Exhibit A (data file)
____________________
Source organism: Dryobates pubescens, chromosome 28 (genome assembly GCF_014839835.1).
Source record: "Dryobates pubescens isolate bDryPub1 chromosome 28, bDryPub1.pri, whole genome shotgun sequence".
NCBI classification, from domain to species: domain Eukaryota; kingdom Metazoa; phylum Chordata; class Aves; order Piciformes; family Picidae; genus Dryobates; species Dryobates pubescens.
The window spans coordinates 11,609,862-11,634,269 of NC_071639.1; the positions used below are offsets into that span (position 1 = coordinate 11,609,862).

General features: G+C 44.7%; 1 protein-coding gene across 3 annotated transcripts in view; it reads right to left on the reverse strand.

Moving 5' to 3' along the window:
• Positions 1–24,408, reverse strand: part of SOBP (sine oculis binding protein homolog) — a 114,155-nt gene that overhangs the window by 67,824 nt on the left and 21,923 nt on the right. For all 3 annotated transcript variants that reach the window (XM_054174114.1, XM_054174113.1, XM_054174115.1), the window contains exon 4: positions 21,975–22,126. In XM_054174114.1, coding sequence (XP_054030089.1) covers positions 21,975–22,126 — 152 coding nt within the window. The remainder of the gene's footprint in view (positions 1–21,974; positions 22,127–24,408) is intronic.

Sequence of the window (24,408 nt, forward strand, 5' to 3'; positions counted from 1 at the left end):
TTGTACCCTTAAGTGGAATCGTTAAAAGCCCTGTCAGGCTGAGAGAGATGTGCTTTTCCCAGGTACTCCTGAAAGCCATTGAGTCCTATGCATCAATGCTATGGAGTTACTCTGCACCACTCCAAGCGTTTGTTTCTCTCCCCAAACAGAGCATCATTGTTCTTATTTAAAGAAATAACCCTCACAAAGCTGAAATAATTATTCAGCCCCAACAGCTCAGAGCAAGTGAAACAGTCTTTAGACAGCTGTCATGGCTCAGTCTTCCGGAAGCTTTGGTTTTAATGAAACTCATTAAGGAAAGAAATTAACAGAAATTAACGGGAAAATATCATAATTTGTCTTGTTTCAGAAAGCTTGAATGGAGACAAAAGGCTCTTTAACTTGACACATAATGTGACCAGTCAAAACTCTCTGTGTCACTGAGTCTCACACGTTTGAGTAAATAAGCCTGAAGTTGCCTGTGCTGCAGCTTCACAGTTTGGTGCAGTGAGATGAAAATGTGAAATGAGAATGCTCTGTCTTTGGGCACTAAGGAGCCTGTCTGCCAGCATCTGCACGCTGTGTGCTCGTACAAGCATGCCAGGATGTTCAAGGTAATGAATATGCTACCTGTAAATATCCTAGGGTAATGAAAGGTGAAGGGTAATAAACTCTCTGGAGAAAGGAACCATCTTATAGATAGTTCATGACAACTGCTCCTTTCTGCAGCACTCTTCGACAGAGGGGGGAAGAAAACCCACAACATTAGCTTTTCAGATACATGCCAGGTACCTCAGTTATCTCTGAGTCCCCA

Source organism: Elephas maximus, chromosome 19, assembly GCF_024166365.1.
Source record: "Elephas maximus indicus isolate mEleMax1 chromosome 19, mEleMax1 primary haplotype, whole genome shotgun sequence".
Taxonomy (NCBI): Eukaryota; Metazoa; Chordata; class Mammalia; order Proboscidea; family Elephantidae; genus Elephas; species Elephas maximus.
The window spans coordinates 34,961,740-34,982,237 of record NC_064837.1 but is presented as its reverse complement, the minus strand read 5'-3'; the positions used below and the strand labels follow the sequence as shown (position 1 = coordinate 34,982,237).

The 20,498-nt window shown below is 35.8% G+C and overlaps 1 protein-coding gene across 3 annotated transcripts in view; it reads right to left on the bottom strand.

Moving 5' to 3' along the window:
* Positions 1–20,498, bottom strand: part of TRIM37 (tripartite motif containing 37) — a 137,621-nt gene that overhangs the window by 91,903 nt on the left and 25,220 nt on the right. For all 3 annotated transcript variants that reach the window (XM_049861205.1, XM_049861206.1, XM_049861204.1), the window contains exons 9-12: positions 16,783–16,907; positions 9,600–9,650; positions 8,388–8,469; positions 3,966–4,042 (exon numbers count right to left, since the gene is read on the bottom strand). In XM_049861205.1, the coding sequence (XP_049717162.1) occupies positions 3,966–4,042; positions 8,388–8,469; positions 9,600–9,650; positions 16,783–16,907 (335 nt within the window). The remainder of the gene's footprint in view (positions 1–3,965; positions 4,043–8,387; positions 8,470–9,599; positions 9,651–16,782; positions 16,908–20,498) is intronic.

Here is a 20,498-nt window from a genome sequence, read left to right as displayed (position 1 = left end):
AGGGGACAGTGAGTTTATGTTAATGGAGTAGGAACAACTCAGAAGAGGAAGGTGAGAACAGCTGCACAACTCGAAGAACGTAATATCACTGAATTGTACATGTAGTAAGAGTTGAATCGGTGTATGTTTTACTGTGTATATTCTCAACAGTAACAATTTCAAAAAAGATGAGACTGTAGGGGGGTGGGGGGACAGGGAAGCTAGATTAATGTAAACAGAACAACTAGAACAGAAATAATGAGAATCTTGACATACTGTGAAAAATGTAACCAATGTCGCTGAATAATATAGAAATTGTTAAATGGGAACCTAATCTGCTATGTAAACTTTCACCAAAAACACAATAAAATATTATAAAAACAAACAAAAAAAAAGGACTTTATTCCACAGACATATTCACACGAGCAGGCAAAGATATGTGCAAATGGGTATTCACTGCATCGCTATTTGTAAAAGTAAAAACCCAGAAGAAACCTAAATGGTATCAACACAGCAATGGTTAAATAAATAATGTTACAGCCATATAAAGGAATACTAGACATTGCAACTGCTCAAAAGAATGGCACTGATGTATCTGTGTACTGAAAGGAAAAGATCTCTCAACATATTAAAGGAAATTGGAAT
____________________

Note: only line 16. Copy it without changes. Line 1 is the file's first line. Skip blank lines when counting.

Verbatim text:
* Positions 1–20,498, bottom strand: part of TRIM37 (tripartite motif containing 37) — a 137,621-nt gene that overhangs the window by 91,903 nt on the left and 25,220 nt on the right. For all 3 annotated transcript variants that reach the window (XM_049861205.1, XM_049861206.1, XM_049861204.1), the window contains exons 9-12: positions 16,783–16,907; positions 9,600–9,650; positions 8,388–8,469; positions 3,966–4,042 (exon numbers count right to left, since the gene is read on the bottom strand). In XM_049861205.1, the coding sequence (XP_049717162.1) occupies positions 3,966–4,042; positions 8,388–8,469; positions 9,600–9,650; positions 16,783–16,907 (335 nt within the window). The remainder of the gene's footprint in view (positions 1–3,965; positions 4,043–8,387; positions 8,470–9,599; positions 9,651–16,782; positions 16,908–20,498) is intronic.